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From Manuscript to Received Text - Völuspá

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  • Haukur Thorgeirsson
    Heil. Those not previously familiar with philology are sometimes surprised by the wealth of interpretations and versions of various ancient poems. A perfectly
    Message 1 of 1 , Jun 29, 2004
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      Heil.

      Those not previously familiar with philology are sometimes
      surprised by the wealth of interpretations and versions of
      various ancient poems. A perfectly natural question arises:
      "What are the exact words of the original and where can I
      get a straightforward translation of it?"

      But it's actually just there that the problems start.
      Many ancient texts exist in several versions and while
      one is often considered the 'best' it may not be the best
      in all respects and other versions may have to be taken
      into account.

      Take the Völuspá. It has three lines of preservation.
      It is recorded in the Codex Regius manuscript. Another
      version is found in the younger Hauksbók (Hawk's book)
      manuscript. And finally a large part of it is preserved
      in Snorri's Edda.

      The Edda, in turn, exists in various quite different
      manuscripts and there are differences in the Völuspá
      strophes preserved there.

      From these pieces scholars construct a version for the
      general reader. Usually the Codex Regius text is taken
      as the 'base' with the other sources used for corrections
      and additions. Let's take some specific examples.
      For one of the strophes Codex Regius has this text:

      Þar mvno eptir
      vndr samligar
      gvllnar ta/flor
      igrasi fiNaz.
      þers i ardaga
      attar hofðo.

      A quick translation: "There will again be found in the grass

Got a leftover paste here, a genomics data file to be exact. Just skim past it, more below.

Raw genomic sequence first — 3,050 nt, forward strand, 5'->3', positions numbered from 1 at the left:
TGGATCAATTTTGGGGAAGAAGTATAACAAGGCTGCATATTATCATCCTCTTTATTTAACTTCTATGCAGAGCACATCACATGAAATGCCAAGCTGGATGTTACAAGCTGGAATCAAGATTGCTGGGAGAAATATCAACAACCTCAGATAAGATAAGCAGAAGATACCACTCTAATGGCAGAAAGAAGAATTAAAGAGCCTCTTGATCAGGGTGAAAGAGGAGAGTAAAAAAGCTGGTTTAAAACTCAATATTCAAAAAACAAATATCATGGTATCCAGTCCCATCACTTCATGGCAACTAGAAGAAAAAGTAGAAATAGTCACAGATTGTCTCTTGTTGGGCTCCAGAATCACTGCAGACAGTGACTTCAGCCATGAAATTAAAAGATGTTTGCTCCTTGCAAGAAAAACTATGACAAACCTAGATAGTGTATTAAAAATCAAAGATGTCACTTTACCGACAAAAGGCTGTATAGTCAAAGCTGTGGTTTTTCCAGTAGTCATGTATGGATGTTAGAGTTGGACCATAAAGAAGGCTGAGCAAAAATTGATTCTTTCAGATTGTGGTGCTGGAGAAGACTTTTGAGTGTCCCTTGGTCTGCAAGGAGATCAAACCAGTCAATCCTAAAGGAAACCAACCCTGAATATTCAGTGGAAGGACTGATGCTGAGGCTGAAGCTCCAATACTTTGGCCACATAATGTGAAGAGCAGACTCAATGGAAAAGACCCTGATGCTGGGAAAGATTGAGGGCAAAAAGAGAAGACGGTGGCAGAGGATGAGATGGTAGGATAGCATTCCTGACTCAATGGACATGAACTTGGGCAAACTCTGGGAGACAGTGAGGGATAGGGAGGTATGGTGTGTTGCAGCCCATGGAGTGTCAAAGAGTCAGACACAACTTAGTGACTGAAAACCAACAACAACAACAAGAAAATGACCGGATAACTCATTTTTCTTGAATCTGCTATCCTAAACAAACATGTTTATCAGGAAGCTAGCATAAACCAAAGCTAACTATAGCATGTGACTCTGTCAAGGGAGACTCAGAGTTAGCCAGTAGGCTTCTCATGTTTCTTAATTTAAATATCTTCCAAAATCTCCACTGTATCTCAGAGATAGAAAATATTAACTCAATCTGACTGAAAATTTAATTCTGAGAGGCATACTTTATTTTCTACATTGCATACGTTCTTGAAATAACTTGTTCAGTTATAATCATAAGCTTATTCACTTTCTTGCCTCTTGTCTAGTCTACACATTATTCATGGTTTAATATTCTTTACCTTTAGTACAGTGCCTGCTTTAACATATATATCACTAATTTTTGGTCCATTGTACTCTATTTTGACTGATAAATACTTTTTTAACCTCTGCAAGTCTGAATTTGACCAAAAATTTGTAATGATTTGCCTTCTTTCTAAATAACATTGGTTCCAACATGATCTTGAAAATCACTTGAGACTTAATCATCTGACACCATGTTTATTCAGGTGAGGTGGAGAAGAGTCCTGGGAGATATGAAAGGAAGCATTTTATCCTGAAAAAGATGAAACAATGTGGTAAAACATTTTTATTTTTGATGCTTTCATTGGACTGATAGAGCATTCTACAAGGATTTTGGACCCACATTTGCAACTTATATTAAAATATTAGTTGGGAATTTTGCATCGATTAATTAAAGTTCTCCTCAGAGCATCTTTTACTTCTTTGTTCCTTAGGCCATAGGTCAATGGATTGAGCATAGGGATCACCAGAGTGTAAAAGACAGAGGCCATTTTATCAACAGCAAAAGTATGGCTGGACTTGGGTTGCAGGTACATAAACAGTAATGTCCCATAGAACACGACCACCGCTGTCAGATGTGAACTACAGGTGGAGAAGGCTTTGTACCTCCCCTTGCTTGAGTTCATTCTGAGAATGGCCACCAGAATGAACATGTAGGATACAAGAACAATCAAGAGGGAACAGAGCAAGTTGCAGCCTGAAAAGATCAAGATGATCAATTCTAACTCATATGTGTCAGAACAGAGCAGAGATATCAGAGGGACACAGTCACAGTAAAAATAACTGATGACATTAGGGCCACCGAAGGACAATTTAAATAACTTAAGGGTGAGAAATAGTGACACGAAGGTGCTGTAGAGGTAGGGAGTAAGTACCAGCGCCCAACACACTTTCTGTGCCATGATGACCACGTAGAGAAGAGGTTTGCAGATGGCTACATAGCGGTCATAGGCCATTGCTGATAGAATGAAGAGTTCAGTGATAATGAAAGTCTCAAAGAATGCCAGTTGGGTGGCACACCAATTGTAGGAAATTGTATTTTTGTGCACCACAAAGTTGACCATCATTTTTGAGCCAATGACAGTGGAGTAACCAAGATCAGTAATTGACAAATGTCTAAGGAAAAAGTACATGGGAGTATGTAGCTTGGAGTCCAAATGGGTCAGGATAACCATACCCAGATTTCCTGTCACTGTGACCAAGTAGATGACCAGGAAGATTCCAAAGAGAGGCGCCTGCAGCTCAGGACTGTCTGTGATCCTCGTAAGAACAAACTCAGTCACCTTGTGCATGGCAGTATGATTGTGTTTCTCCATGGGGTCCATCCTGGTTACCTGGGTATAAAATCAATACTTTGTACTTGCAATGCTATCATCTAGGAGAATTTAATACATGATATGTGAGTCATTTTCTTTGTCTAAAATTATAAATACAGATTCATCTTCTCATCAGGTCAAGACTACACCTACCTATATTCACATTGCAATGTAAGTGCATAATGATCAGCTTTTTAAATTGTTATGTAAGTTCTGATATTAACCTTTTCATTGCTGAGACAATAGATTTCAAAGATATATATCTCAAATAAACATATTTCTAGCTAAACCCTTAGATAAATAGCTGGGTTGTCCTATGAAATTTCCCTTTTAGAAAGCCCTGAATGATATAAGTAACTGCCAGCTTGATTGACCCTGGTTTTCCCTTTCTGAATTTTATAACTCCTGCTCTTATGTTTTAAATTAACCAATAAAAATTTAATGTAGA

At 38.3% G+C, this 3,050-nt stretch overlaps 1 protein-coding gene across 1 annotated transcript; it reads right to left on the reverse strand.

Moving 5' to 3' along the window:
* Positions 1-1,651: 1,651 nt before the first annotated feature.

wondrous golden tablets - those which they had in days of yore."

      The Hauksbók, on the other hand, has this text:

      Þa munu æser
      undrsamlegar
      gullnar toflur
      i grasi finna
      þærs i aardaga
      ááttar hofðv.

      A quick translation: "Then the gods will find wondrous golden
      tablets in the grass - those which they had in days of yore."

      Both versions are inherently consistent and consistent with the
      rest of the poem. There are few innate grounds for preferring one
      to the other. In cases like this scholars tend to go with the
      Codex Regius version as it is older and 'generally better'.

      Sometimes, however, there is clearly something missing from the
      CR-version. Take this strophe:

      FiNaz esir
      aiþa velli
      &vm mold þinvr
      matkaN doma
      &a fimbvltys
      fornar rvnar.

      This strophe is not inherently consistent. There is no verb
      to tell us what is done with the 'fornar rvnar' of the last line.
      The Hauksbók, however, has a full sentence here:

      Hittaz æser
      a iða uelli
      ok um molld þinur
      matkan dema
      ok minnaz þar
      a megin doma
      ok a fimbultys
      fornar runar.

      In this case scholars will use the missing lines from Hauksbók.
      For the rest of the strophe they will use the CR-version.
      The 'received' version becomes:

      Finnask æsir
      á Iðavelli
      ok um moldþinur
      máttkan doema
      ok minnask þar
      á megindóma
      ok á Fimbultýs
      fornar rúnar.

      The CR-word 'finnask' is preferred to the Hauksbók word 'hittask'
      (the meaning is just about identical).

      For more comparative Völuspá see Eysteinn's excellent page
      (which I used here):

      http://www.hi.is/~eybjorn/ugm/vsp3.html

      If you haven't had enough after that you can see his comparative
      version of Hymiskviða:

      http://www.hi.is/~eybjorn/ugm/hymir/hymis.html

      The Hymiskviða is preserved in the Codex Regius and another
      manuscript called AM748fol. You can see pictures of it here:

      http://www.hi.is/~eybjorn/ugm/748/am748.html

      Kveðja,
      Haukur
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